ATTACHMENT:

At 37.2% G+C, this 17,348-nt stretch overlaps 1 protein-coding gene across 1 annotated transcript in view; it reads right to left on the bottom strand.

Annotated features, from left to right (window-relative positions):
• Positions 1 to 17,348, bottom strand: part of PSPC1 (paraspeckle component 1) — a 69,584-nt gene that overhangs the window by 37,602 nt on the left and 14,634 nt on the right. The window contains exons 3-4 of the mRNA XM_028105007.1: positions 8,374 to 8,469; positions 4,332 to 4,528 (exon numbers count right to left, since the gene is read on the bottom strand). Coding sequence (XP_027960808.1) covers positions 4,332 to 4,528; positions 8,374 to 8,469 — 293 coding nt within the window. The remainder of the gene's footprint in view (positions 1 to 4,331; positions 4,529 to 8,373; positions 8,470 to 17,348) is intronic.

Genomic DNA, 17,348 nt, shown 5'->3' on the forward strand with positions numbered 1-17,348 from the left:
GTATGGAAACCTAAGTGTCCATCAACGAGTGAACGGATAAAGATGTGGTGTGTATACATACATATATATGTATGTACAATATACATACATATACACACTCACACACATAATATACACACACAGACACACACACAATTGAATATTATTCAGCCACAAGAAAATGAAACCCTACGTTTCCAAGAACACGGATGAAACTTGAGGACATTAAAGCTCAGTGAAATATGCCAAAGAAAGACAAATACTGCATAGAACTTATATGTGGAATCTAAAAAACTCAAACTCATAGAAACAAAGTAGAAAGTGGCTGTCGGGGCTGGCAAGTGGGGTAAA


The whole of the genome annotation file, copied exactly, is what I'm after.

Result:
At 37.2% G+C, this 17,348-nt stretch overlaps 1 protein-coding gene across 1 annotated transcript in view; it reads right to left on the bottom strand.

Annotated features, from left to right (window-relative positions):
• Positions 1 to 17,348, bottom strand: part of PSPC1 (paraspeckle component 1) — a 69,584-nt gene that overhangs the window by 37,602 nt on the left and 14,634 nt on the right. The window contains exons 3-4 of the mRNA XM_028105007.1: positions 8,374 to 8,469; positions 4,332 to 4,528 (exon numbers count right to left, since the gene is read on the bottom strand). Coding sequence (XP_027960808.1) covers positions 4,332 to 4,528; positions 8,374 to 8,469 — 293 coding nt within the window. The remainder of the gene's footprint in view (positions 1 to 4,331; positions 4,529 to 8,373; positions 8,470 to 17,348) is intronic.

Genomic DNA, 17,348 nt, shown 5'->3' on the forward strand with positions numbered 1-17,348 from the left:
GTATGGAAACCTAAGTGTCCATCAACGAGTGAACGGATAAAGATGTGGTGTGTATACATACATATATATGTATGTACAATATACATACATATACACACTCACACACATAATATACACACACAGACACACACACAATTGAATATTATTCAGCCACAAGAAAATGAAACCCTACGTTTCCAAGAACACGGATGAAACTTGAGGACATTAAAGCTCAGTGAAATATGCCAAAGAAAGACAAATACTGCATAGAACTTATATGTGGAATCTAAAAAACTCAAACTCATAGAAACAAAGTAGAAAGTGGCTGTCGGGGCTGGCAAGTGGGGTAAA